I noticed I’ve still been picking up some subscribers here. I thought I would make another post saying head on over to Nathan Snell’s Blog where I’ve moved my blog to. Thanks all and have a good night :)
You won’t see signs like that up often. But here’s mine.
I mentioned a week or so back that I had been working on something new and special and exciting. Well, it’s done, and what it was is my new blog… titled, you guessed it, Nathan Snell.
The Technopian (the more creative name for my blog) is a complete wipe. Yup, I said wipe. It’s a fresh slate where I have already been creating content for, working on really perfecting my voice and focusing my efforts. I am hoping to make The Technopian a place that is much more personal for the both of us, and that you enjoy reading as much as I enjoy writing.
I hope that you all will follow me to The Technopian and its new feed.
I just read through the recap of Jaffe’s panel at iMedia Brand Summit.
I only have 2 comments to make.
While many markets applauded when Rick Parkhill, CEO of iMedia Communications, called Second Life one of the most over-hyped platforms of 2007 during his opening remarks, Jaffe challenged the crowd by asking how many in the room had actually spent more than four hours on the site. (Emphasis mine)
Only a handful of attendees met Jaffe’s high standards for experimentation.
Now, these two lines were separated by a line break, so I don’t know whether or not there was more on Jaffe’s standards for experimentation. But if these guys are whining about taking four hours out of their day to tread into new territory then Jaffe is completely right. They completely lack the thirst for creativity and innovation.
Maybe they just don’t have the time? Here’s a thought. Take some baby steps and spread this experimentation thing out across your week. Since you’re probably spending most of your time in those highly productive meetings, get your lunch to go and experiment on your lunch time.
One problem the panel could agree on was the issue of media planning, with each member of the group saying that the traditional planning paradigm simply doesn’t cut it anymore because media moves too fast.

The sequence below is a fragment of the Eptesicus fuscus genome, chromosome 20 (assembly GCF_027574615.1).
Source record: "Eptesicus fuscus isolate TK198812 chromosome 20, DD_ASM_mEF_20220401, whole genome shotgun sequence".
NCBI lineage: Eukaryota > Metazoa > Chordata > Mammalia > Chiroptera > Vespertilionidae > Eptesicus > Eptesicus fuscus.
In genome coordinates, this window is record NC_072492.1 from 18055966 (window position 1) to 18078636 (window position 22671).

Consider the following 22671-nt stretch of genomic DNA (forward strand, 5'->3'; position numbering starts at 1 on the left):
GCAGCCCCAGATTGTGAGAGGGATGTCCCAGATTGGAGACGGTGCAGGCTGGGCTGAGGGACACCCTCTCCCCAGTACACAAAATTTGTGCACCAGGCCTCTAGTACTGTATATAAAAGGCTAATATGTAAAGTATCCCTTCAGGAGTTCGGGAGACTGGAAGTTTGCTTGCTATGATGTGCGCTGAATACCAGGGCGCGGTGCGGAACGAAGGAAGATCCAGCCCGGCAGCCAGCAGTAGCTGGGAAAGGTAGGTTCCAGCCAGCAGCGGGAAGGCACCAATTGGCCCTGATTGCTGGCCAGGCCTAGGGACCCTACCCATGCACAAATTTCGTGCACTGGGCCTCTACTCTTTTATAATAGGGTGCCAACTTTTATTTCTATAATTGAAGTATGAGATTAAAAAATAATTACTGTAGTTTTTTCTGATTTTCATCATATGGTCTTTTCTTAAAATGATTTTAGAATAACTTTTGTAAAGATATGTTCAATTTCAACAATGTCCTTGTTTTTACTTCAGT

“The velocity of change is moving so fast that it’s almost impossible to plan,” Schulman said. “What you need is a planned framework that helps you deal with the technology changes as they come up.”
I think that’s entirely accurate. A thought on the framework? I don’t have all the answers but I know at least one valuable asset to it.
Listen. Listen to the conversations that are happening. But don’t forget to care. I can listen to my girlfriend all day but if I don’t actually care then our relationship won’t progress (Consequently if I didn’t care then we wouldn’t be in a relationship. But I do! So it’s OK). But what does that say about companies?
As I’ve been working on something new here I haven’t been posting. I came across something, though, that triggered something in me. I am one of the 103 co-authors of “The Age of Conversation”. It is a book that to many has marked a great point of collaborative content, of conversation. I recently read Tara Hunt change up the nomenclature slightly to say this is the era of conversation.
I thought about that. There’s more. Something much greater than an era has evolved here. I think we are at the dawn of a new society.
A Technopian society.
This strikes me to be even truer as I consider a recent debate within myself. What am I?
I’m not speaking to the philosophical depth of “Am I a human being,” or “Am I a transformer originally from cybertron?” I am speaking to a more immediate concern as my professional career stares me in the face, less than a year a way. What does the world, with its simplified categorizations of even the most complex things, say that I am? Which one of its titles will it try to force me into?
Am I an entrepreneur? Am I a marketer? Am I a designer? Am I a web developer? Am I a visionary? Am I a technologically obsessed geek?